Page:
By most measures, London rivals New York as the only true global financial center. But Britain’s vote to leave the European Union – so-called ‘Brexit’ – means the city could lose its right to sell services tariff-free across the bloc, risking its position as Europe’s financial headquarters. Already some banks have said they may shift operations to the mainland. Henry Ridgwell reports from London.
    Video

    Video Recycling Lifeline for Lebanon’s Last Glassblowers

    In a small Lebanese coastal town, one family is preserving a craft that stretches back millennia. The art of glass blowing was developed by Phoenicians in the region, and the Khalifehs say they are the only ones keeping the skill alive in Lebanon. But despite teaming up with an eco-entrepreneur and receiving an unexpected boost from the country’s recent trash crisis the future remains uncertain. John Owens reports from Sarafand.
    Video

    Video Migrants Continue to Risk Lives Crossing US Border from Mexico

    In his speech Thursday before the Republican National Convention, the party’s presidential candidate, Donald Trump, reiterated his proposal to build a wall along the U.S.-Mexico border if elected. Polls show a large percentage of Americans support better control of the nation's southwestern border, but as VOA’s Greg Flakus reports from the border town of Nogales in the Mexican state of Sonora, the situation faced by people trying to cross the border is already daunting.
    Video

    Video In State of Emergency, Turkey’s Erdogan Focuses on Spiritual Movement

    The state of emergency that Turkish President Recep Tayyip Erdogan has declared is giving him even more power to expand a purge that has seen an estimated 60,000 people either arrested or suspended from their jobs. VOA Europe correspondent Luis Ramirez reports from Istanbul.
    Video

    Video Calm the Waters: US Doubles Down Diplomatic Efforts in ASEAN Meetings

    The United States is redoubling diplomatic efforts and looking to upcoming regional meetings to calm the waters after an international tribunal invalidated the legal basis of Beijing's extensive claims in the South China Sea. VOA State Department correspondent Nike Ching has the story.
    Video

    Video Four Brother Goats Arrive in Brooklyn on a Mission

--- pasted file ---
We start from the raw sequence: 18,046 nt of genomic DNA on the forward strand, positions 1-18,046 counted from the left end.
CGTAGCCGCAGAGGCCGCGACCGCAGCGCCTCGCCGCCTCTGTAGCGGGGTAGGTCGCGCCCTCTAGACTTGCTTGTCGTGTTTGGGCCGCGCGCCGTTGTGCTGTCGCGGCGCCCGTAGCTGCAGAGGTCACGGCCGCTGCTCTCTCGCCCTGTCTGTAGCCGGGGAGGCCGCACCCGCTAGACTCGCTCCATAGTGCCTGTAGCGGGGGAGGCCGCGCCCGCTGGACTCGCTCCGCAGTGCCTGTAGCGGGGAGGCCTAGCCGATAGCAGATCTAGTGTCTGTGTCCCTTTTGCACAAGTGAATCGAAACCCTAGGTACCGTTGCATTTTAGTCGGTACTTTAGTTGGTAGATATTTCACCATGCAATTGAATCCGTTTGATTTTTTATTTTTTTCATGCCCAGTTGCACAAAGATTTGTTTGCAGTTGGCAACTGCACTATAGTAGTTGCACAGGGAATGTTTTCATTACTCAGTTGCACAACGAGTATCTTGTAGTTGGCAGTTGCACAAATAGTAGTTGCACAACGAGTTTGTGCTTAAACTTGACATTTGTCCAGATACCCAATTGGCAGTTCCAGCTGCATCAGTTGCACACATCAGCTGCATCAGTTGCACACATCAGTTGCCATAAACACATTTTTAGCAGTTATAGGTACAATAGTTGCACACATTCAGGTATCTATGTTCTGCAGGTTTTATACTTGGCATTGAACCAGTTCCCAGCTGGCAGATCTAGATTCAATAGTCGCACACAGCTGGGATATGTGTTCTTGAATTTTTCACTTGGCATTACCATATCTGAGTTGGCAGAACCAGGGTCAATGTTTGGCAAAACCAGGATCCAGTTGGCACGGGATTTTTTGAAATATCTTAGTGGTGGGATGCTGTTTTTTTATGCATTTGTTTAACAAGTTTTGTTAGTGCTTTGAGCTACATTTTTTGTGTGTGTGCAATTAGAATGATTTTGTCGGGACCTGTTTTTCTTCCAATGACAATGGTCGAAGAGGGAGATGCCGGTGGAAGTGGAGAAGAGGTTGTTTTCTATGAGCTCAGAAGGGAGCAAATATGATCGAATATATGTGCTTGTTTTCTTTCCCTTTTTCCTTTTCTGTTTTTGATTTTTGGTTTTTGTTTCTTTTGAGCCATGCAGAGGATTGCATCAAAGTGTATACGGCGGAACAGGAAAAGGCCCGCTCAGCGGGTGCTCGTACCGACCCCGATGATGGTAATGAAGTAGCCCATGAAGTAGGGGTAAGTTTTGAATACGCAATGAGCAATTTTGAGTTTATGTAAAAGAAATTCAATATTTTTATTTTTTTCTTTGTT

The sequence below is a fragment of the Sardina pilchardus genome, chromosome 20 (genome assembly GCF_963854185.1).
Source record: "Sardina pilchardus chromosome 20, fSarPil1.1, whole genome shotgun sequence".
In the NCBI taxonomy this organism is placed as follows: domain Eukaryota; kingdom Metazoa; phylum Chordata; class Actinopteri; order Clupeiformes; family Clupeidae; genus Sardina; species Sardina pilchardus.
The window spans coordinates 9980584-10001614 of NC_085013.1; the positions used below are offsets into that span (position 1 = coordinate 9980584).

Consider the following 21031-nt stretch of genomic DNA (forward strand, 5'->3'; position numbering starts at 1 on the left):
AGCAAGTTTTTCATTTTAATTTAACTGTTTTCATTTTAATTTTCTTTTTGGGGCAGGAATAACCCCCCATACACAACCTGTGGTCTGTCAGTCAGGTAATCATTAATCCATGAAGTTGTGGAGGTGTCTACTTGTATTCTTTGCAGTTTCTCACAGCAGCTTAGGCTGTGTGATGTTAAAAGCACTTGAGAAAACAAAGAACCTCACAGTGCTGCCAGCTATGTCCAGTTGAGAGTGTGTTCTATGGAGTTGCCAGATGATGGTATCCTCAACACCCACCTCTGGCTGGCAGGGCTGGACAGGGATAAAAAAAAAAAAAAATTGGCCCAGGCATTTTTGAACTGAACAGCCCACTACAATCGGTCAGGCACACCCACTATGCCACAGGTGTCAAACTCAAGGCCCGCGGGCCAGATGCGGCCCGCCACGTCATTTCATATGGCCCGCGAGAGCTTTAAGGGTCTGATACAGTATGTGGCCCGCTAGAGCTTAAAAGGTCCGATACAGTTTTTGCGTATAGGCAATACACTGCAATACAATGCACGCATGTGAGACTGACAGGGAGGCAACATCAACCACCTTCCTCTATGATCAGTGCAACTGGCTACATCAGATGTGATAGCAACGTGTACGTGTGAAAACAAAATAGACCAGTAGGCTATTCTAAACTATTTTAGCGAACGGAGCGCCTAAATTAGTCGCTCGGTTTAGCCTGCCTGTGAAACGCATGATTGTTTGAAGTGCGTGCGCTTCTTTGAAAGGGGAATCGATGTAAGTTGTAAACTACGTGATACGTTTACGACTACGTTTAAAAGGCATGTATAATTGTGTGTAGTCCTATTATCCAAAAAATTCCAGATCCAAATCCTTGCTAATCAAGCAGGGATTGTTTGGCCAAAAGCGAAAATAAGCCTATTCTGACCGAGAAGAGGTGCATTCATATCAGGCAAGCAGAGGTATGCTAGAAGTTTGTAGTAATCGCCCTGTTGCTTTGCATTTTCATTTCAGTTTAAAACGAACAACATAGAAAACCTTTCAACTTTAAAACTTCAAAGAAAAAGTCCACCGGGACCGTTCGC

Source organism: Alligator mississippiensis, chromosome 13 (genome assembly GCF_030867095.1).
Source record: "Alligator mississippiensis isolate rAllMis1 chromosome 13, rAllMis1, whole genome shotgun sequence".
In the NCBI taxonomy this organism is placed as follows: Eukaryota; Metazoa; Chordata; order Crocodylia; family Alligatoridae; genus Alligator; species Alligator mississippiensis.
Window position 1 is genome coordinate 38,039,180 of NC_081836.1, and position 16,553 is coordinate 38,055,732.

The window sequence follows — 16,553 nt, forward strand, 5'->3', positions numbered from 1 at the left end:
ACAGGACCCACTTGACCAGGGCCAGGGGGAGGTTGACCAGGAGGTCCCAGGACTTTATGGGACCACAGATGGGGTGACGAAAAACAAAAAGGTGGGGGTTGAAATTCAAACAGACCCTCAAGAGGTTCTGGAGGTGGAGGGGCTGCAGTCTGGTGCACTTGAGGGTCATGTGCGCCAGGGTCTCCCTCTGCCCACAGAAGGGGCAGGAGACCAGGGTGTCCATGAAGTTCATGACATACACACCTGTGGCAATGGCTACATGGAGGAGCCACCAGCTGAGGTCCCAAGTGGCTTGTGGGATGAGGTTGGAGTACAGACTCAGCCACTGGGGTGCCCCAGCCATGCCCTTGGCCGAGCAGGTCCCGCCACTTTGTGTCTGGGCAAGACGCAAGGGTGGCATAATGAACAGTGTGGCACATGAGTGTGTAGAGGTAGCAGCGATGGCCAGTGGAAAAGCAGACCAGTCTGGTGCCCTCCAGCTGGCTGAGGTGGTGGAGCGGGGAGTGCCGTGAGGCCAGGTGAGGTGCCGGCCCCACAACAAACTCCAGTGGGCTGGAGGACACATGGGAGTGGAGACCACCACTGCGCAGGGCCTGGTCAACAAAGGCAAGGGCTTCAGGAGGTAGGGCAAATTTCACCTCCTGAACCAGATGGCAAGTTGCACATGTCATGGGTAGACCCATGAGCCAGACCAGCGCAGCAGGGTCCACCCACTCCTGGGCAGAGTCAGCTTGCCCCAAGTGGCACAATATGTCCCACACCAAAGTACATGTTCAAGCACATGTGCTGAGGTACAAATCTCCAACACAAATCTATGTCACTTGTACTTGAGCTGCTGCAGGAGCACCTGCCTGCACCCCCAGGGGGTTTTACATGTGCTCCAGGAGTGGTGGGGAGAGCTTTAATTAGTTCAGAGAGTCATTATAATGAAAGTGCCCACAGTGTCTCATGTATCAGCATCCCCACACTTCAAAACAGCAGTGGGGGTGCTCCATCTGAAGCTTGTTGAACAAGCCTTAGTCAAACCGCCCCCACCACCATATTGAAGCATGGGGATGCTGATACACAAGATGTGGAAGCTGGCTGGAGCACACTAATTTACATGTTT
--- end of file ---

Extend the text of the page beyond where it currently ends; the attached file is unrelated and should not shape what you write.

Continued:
While it's unusual to see farm animals in cities, it's become familiar for residents of Brooklyn, New York, to see a little herd of goats. Unlike gas-powered mowing equipment, goats remove invasive weeds quietly and without adding more pollution to the air. As Faiza Elmasry tells us, this is a pilot program and if it proves to be successful, the goat gardener program will be extended to other areas of New York. Faith Lapidus narrates.
    Video

    Video Scientists in Poland Race to Save Honeybees

    Honeybees are in danger worldwide. Causes of what's known as colony collapse disorder range from pesticides and loss of habitat to infections. But scientists in Poland say they are on track to finding a cure for one of the diseases. VOA’s George Putic reports.
    Video

    Video Wall Already Runs Along Parts of US-Mexico Border

    The Republican Party’s presidential nominee, Donald Trump, gained the support of many voters by saying he would build a wall to keep undocumented immigrants and drugs from coming across the border from Mexico. Critics have called his idea impractical and offensive to Mexico, while supporters say such a bold approach is needed to control the border. VOA’s Greg Flakus has more from the border town of Nogales, Arizona.
    Video

    Video New HIV Tests Emphasize Rapid Results

    As the global fight against AIDS intensifies, activists have placed increasing importance on getting people to know their HIV status. Some companies are developing new HIV testing methods designed to be quick, easy and accurate. Thuso Khumalo looks at the latest methods, presented at the International AIDS conference in Durban, South Africa.
    Video

    Video African Youth with HIV Urge More Support

    HIV, the virus that causes AIDS, is the top killer of teens in sub-Saharan Africa. But many youths say their experience with the virus is unique and needs to be addressed differently than the adult epidemic. VOA South African Correspondent Anita Powell reports.
    Video

    Video Pop-Up Art Comes to Your Living Room, Backyard and Elsewhere

    Around the world, independent artists and musicians wrestle with a common problem: where to exhibit or perform? Traditional spaces such as museums and galleries are reserved for bigger names, and renting a space is not feasible for many. Enter ArtsUp, which connects artists with venue owners. Whether it’s a living room, restaurant, office or even a boat, pop-up events are bringing music and art to unexpected places. Tina Trinh has more.
    Video

    Video Scotland’s Booming Whisky Industry Fears Brexit Hangover

    After Britain’s vote to leave the European Union, Scotland’s government wants to break away from the United Kingdom – fearing the nation’s exports are at risk. Among the biggest of these is whisky. Henry Ridgwell reports on a time of turmoil for those involved in the ancient art of distilling Scotland’s most famous product.

    Special Report

    Adrift The Invisible African Diaspora